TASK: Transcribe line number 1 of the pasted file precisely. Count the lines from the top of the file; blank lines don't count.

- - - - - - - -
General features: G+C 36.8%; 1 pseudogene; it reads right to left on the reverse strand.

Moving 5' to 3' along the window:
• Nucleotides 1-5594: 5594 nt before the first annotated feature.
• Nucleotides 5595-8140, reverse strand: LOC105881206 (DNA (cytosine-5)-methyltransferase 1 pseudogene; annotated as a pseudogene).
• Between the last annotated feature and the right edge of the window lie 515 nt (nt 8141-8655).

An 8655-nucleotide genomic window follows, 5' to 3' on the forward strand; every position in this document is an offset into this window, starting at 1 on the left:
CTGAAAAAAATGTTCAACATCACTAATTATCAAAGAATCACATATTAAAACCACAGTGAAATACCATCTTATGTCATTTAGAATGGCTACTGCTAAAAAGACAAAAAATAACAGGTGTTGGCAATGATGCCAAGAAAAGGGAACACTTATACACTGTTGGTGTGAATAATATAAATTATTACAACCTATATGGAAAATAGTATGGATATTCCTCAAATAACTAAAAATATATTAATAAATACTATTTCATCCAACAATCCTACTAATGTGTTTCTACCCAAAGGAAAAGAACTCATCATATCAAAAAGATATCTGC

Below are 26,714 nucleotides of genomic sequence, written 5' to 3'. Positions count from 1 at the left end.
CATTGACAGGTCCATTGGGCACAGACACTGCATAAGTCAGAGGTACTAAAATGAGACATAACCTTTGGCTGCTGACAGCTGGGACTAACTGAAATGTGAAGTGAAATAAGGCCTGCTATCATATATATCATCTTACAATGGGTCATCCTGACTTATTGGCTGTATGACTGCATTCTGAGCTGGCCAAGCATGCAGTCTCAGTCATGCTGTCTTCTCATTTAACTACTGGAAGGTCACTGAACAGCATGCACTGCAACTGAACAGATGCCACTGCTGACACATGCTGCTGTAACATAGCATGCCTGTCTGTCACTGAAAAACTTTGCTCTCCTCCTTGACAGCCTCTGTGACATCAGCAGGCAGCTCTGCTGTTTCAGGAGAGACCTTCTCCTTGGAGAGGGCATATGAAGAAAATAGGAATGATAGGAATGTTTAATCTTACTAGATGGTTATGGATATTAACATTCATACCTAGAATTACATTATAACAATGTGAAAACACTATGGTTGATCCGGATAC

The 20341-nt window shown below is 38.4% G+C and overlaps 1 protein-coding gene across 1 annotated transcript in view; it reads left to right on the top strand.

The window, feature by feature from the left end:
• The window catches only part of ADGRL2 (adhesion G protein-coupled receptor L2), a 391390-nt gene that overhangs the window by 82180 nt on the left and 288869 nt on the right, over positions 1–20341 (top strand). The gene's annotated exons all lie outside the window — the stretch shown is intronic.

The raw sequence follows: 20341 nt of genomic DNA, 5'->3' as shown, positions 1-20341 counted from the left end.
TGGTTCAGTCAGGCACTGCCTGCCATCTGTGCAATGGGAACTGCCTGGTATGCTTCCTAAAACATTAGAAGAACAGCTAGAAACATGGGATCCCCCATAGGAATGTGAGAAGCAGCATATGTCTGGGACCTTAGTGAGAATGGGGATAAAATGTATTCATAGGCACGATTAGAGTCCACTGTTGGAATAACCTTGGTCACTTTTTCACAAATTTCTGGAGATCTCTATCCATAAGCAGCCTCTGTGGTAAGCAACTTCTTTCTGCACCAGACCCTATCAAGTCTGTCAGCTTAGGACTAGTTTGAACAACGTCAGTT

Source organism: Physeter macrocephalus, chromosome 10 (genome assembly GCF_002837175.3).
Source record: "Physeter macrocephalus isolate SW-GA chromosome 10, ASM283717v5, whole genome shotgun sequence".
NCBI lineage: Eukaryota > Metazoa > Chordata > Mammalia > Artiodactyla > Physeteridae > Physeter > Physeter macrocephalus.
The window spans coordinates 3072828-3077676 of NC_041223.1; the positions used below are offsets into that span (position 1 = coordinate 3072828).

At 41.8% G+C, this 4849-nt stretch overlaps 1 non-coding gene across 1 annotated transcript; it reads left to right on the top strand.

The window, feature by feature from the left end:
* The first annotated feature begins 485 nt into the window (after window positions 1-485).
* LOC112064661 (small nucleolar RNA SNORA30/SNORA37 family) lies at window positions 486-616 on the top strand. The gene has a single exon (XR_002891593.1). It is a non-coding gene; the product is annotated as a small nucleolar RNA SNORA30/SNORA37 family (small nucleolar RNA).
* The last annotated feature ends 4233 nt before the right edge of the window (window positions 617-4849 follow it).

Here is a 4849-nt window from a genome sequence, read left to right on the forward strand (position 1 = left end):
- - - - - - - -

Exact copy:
General features: G+C 36.8%; 1 pseudogene; it reads right to left on the reverse strand.